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This is very unfortunate. As of today, one can confidently say that the Federal Government does not control security in this country, especially in the states and communities. Why the government and the National Assembly cannot come together to amend the constitution and give states and the communities power and the tool to deal with the security situation as it is in every federal state is a mystery. Instead, allocations are being shared and wasted on irrelevant projects. Therefore, I am not surprised the US Secretary of State gave that response to President Buhari. The government should look inwards. The time has come for the restructuring of this country to create a true federalist state that can guarantee the rights and security of every component part. We are just living in the past and the government is playing with fire because the agitations will not go; instead, the country will continue to descend gradually into the precipice.

Late Chadian President, Idriss Deby was a major force in the fight against insurgency in the Sahel region. How do you think his demise will affect that fight?

While I may not agree with the policies and governance strategies of the late Chadian president, Idriss Derby, no one can fault his commitment to fighting the evil of jihadists and terrorists threatening Chad and the West African sub-region especially the Sahel. I am very impressed with his level of commitment and the fact that he paid the ultimate price. Not much can be said about his neighbours beyond rhetorics and meaningless communique. He will be remembered for good and I urge other African leaders to emulate his role in this battle.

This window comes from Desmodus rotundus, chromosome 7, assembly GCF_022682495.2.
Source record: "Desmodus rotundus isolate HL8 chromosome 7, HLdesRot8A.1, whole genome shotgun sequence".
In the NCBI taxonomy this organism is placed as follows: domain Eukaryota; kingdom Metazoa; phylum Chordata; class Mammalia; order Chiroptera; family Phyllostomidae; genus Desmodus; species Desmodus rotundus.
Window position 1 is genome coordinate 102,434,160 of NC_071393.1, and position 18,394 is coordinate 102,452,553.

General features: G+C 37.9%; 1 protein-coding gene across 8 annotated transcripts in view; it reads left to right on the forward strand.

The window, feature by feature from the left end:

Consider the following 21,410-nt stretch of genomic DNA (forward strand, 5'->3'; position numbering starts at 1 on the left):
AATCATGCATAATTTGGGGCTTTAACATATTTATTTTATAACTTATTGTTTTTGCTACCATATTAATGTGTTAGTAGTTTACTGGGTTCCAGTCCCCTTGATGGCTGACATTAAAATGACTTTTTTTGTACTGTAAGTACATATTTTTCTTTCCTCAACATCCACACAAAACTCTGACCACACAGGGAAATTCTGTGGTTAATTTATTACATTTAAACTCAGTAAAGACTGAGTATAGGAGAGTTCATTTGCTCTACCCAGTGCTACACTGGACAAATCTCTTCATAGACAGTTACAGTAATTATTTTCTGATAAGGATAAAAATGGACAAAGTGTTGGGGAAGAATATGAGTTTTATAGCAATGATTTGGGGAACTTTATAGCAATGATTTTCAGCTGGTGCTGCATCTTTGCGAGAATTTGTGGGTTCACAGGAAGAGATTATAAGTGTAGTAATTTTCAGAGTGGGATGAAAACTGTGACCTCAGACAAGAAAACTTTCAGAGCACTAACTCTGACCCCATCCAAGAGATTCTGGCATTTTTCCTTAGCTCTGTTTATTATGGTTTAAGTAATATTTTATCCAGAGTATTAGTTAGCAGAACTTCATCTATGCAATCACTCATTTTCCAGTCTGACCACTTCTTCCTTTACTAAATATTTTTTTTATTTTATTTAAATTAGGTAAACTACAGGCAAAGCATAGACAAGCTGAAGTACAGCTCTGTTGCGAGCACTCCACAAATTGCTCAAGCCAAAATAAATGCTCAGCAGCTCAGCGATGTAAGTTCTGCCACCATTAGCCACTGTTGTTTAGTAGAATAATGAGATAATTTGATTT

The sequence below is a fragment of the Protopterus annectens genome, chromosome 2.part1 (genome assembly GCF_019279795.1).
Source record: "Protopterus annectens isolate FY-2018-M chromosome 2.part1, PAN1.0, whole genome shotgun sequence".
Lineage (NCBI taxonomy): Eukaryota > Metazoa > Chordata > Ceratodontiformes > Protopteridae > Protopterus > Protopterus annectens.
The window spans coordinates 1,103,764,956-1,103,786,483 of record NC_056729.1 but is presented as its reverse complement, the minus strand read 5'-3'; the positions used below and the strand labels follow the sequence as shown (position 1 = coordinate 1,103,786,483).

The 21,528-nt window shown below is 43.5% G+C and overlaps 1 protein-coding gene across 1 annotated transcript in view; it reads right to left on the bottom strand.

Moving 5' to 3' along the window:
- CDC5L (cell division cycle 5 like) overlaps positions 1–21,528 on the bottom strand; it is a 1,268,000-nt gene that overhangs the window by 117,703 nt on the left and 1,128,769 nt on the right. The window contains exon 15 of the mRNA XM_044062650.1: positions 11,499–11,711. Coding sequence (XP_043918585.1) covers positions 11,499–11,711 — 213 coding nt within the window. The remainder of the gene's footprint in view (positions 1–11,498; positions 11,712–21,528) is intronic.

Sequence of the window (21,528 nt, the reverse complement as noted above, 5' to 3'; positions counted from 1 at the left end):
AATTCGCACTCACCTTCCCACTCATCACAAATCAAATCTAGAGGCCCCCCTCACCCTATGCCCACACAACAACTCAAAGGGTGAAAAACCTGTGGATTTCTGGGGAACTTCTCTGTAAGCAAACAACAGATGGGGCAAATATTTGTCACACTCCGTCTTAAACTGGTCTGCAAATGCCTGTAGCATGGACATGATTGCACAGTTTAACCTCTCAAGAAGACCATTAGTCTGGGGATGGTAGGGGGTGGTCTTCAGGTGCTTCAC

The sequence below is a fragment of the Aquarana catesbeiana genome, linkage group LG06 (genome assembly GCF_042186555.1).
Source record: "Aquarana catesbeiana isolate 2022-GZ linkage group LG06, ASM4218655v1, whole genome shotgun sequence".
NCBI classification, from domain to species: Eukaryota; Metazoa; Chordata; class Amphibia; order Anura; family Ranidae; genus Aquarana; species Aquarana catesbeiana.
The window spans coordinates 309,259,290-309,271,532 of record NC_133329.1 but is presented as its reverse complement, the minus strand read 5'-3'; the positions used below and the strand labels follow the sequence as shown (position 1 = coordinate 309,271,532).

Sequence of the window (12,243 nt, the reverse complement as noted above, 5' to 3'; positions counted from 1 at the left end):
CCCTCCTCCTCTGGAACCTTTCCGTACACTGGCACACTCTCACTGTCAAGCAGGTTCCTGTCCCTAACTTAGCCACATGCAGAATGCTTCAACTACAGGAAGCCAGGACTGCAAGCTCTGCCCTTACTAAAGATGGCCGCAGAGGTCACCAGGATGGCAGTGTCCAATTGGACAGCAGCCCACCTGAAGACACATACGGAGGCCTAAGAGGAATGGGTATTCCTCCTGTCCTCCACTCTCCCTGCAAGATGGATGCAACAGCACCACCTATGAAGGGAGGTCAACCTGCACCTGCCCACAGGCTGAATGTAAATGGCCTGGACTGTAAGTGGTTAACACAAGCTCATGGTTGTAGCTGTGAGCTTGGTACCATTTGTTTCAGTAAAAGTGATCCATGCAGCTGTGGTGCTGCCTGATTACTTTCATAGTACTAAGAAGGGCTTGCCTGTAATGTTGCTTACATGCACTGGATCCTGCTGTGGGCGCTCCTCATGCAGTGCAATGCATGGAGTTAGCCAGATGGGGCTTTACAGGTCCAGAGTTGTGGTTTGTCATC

The West African sub-region will miss him and there is no doubt that his exit will affect the fight against terrorism in the sub-region and in Africa. I believe that those who have taken over from him will understand that continuing with the war in the mood of the late president will be in the interest of not only Chad but of Africa. So I expect other Heads of State especially within the ECOWAS region and the Sahel to put heads together and form a coherent and single policy towards dealing with this menace which is becoming a monster that may consume the continent if we are tardy about it.

The US Government recently turned down Nigeria’s request to relocate AFRICOM from Germany to Africa. Are there any consequences in the US position especially in the fight against insecurity in the West African sub-region?